Dealing with dogs & dog owners in Garibaldi - Page 8 - ClubTread Community

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post #106 of (permalink) Old 07-04-2016, 05:37 PM
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While I've never been bitten by a dog that was off leash before I have had off leash dogs:

Pee on my tent and my backpack. Owners just shrugged their shoulders, until I peed on their tent. Then they thought peeing on a tent was a big deal.

Stolen food. Lost lunch to an uncontrolled dog in a day use area, even though it was clearly posted that dogs must be on leash. They also were indifferent, didn't have the opportunity to steal their food or I would have.

Snapped at by dogs as they tried to nip at me, but was told not to worry that their dog was "friendly". The second time it nipped at me, I gave it a smack and told the owners not to worry cause I was friendly too.

In none of these cases did I blame the dog, just the owners who are so completely clueless that they don't control or train their dogs. I love dogs. I love having a dog. I would be ashamed of myself if I let my dog run uncontrolled in an area that wasn't specified as an off leash area. If you can't see your dog, it isn't in your control, period.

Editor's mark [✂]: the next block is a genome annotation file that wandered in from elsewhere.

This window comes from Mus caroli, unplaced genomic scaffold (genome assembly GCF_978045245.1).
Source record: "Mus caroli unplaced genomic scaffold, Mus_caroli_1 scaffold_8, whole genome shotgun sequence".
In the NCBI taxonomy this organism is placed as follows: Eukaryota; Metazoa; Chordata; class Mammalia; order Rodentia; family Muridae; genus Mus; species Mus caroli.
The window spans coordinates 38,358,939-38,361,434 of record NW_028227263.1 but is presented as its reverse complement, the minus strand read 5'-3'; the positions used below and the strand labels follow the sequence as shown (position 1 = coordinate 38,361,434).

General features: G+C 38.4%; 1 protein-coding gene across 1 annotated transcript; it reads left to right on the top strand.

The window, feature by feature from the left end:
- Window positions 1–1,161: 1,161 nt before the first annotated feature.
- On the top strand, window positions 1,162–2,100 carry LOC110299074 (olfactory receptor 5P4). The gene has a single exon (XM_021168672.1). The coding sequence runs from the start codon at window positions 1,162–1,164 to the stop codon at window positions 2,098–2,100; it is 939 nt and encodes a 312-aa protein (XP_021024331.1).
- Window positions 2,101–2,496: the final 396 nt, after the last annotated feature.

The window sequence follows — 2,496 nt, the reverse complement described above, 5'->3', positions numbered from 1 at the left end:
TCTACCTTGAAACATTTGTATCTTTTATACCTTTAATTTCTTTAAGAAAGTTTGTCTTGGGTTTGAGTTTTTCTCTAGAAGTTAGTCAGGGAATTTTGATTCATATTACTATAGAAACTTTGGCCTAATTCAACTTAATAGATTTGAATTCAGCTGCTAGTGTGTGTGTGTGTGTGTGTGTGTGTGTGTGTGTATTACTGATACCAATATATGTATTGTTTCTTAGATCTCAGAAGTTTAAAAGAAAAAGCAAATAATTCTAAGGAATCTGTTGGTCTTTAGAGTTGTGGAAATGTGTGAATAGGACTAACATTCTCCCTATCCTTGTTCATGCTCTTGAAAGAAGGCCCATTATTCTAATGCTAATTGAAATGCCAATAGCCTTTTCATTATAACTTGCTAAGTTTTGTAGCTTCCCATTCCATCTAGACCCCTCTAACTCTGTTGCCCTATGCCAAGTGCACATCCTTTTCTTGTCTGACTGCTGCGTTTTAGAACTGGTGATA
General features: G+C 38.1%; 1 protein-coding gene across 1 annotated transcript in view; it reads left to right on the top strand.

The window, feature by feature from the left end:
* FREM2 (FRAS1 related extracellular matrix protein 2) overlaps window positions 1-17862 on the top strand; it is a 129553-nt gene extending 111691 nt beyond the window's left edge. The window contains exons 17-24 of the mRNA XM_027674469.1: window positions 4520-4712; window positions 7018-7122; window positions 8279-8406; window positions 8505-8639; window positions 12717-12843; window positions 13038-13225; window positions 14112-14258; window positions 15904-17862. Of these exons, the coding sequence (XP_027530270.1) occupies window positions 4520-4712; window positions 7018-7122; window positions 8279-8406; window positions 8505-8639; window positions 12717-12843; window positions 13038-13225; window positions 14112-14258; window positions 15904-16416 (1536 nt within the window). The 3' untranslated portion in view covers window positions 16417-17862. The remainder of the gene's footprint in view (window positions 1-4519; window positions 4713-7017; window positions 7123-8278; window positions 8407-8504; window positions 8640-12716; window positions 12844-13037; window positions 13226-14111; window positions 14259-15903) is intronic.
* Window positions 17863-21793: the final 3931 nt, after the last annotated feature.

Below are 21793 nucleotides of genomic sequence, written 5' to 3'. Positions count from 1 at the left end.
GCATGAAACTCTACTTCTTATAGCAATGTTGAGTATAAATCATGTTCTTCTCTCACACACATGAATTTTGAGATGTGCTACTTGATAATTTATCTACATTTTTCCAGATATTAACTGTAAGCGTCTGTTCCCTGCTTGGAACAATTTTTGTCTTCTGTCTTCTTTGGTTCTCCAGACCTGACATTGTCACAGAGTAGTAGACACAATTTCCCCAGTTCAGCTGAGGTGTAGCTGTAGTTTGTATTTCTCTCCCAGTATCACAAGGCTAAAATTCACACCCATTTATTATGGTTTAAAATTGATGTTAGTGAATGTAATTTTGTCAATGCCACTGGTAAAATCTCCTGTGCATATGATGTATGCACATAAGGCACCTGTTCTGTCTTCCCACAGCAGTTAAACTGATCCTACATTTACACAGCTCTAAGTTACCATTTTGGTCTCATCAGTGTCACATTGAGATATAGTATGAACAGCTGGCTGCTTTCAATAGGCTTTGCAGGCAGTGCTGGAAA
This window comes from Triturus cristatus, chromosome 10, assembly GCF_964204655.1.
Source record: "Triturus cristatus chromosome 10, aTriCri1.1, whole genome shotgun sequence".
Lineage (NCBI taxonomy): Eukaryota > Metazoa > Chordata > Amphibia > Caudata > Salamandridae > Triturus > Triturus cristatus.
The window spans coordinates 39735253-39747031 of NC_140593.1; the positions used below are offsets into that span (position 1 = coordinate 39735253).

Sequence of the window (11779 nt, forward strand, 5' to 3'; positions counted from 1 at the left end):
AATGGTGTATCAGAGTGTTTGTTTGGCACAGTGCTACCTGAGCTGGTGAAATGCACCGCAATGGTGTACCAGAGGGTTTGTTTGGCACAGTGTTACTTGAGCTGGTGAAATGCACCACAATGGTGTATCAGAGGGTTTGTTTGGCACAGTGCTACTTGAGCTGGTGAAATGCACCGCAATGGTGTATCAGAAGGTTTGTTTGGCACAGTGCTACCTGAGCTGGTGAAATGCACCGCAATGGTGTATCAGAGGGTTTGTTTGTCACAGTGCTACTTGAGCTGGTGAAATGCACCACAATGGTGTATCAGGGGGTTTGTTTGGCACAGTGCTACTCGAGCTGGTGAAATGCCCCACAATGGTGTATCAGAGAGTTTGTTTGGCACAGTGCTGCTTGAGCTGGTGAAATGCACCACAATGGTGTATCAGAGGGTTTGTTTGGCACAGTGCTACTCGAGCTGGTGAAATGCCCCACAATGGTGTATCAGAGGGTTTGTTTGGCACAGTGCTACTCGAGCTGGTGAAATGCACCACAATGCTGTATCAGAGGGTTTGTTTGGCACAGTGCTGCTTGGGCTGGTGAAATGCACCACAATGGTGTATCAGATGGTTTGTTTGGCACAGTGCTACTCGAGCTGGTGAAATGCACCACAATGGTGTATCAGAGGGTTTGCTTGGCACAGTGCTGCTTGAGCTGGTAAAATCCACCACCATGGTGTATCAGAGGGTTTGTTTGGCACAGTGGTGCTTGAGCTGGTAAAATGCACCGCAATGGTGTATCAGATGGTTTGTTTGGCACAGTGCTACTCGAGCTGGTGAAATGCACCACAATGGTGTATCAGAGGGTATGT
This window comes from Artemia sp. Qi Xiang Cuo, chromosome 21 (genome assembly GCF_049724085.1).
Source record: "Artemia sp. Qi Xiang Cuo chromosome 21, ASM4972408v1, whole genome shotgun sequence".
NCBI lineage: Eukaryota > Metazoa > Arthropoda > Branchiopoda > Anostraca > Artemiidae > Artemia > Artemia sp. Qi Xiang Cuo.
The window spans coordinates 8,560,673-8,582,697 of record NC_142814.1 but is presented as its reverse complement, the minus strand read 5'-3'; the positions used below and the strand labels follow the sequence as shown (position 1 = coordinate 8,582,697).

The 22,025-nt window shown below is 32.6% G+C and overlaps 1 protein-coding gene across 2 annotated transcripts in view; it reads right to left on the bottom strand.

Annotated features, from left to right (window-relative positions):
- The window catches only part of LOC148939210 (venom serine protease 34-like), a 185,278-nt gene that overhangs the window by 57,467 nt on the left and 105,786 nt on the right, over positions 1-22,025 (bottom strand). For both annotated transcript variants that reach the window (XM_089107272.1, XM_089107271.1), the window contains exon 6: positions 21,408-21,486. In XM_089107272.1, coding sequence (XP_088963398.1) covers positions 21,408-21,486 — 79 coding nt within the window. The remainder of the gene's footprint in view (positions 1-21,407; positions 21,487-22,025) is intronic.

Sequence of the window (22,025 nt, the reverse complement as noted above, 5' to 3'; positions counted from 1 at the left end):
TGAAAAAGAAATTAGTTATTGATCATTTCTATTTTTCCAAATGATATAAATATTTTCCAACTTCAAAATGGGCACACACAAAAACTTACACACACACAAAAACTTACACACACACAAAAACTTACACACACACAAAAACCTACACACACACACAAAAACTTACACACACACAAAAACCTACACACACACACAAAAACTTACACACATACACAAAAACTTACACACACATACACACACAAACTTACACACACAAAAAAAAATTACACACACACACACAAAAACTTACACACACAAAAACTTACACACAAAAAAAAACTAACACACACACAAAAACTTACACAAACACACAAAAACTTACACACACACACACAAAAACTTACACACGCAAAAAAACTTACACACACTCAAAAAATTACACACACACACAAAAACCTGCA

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post #107 of (permalink) Old 07-04-2016, 05:47 PM
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I just hiked the Stawamus Chief - First (South) peak. The trail was packed (as a hike goes, it's pretty poor - the top is amazing but the slog up just isn't much to appreciate). The trail was packed with people. I hadn't done this hike before and didn't realize it was an overflow hike from the Grouse Grind, which it seems to closely resemble. There were almost as many dogs as people - now, dogs are allowed on this hike/park (presumably on leash, of which I saw none).

The question that I had was "why would anyone bring their dog on that hike?". It's basically stairs all the way up. Lots of places for dogs to lose their footing and slip and get hurt, especially on the parts right at the top. It makes no sense. It isn't a nice walk for a dog at all.

The more I have hiked, the more I have come to the belief that most of the hikes in the coast mountains near the lower mainland are pretty unsuitable for dogs. There are lots of parks and areas with nice walks, why put your dog in a place where you have to help them navigate a boulder field (Joffre or Greendrop, for example, I have seen dogs on both hikes) or other spaces that they are just not comfortable with or suited for?

I looked at the pile of hikers with dogs on the Chief and just thought they were all horribly selfish and uncaring about their animals.